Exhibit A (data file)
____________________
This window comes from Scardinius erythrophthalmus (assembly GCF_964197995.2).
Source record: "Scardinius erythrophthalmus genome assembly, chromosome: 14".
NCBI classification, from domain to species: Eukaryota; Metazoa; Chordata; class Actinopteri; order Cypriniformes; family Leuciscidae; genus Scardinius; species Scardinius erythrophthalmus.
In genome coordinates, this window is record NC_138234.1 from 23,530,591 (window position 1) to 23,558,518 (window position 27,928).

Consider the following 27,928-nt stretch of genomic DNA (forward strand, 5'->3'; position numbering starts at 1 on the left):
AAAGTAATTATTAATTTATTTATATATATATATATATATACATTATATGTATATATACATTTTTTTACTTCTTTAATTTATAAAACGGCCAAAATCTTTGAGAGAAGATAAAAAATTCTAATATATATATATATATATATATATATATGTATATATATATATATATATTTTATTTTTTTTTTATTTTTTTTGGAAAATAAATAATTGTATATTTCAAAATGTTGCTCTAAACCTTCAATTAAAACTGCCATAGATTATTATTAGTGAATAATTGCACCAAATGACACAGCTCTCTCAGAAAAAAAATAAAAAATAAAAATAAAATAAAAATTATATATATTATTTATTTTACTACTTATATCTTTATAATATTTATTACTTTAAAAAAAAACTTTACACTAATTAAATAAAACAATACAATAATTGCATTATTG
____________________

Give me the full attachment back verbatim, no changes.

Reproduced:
This window comes from Scardinius erythrophthalmus (assembly GCF_964197995.2).
Source record: "Scardinius erythrophthalmus genome assembly, chromosome: 14".
NCBI classification, from domain to species: Eukaryota; Metazoa; Chordata; class Actinopteri; order Cypriniformes; family Leuciscidae; genus Scardinius; species Scardinius erythrophthalmus.
In genome coordinates, this window is record NC_138234.1 from 23,530,591 (window position 1) to 23,558,518 (window position 27,928).

Consider the following 27,928-nt stretch of genomic DNA (forward strand, 5'->3'; position numbering starts at 1 on the left):
AAAGTAATTATTAATTTATTTATATATATATATATATATACATTATATGTATATATACATTTTTTTACTTCTTTAATTTATAAAACGGCCAAAATCTTTGAGAGAAGATAAAAAATTCTAATATATATATATATATATATATATATATGTATATATATATATATATATTTTATTTTTTTTTTATTTTTTTTGGAAAATAAATAATTGTATATTTCAAAATGTTGCTCTAAACCTTCAATTAAAACTGCCATAGATTATTATTAGTGAATAATTGCACCAAATGACACAGCTCTCTCAGAAAAAAAATAAAAAATAAAAATAAAATAAAAATTATATATATTATTTATTTTACTACTTATATCTTTATAATATTTATTACTTTAAAAAAAAACTTTACACTAATTAAATAAAACAATACAATAATTGCATTATTG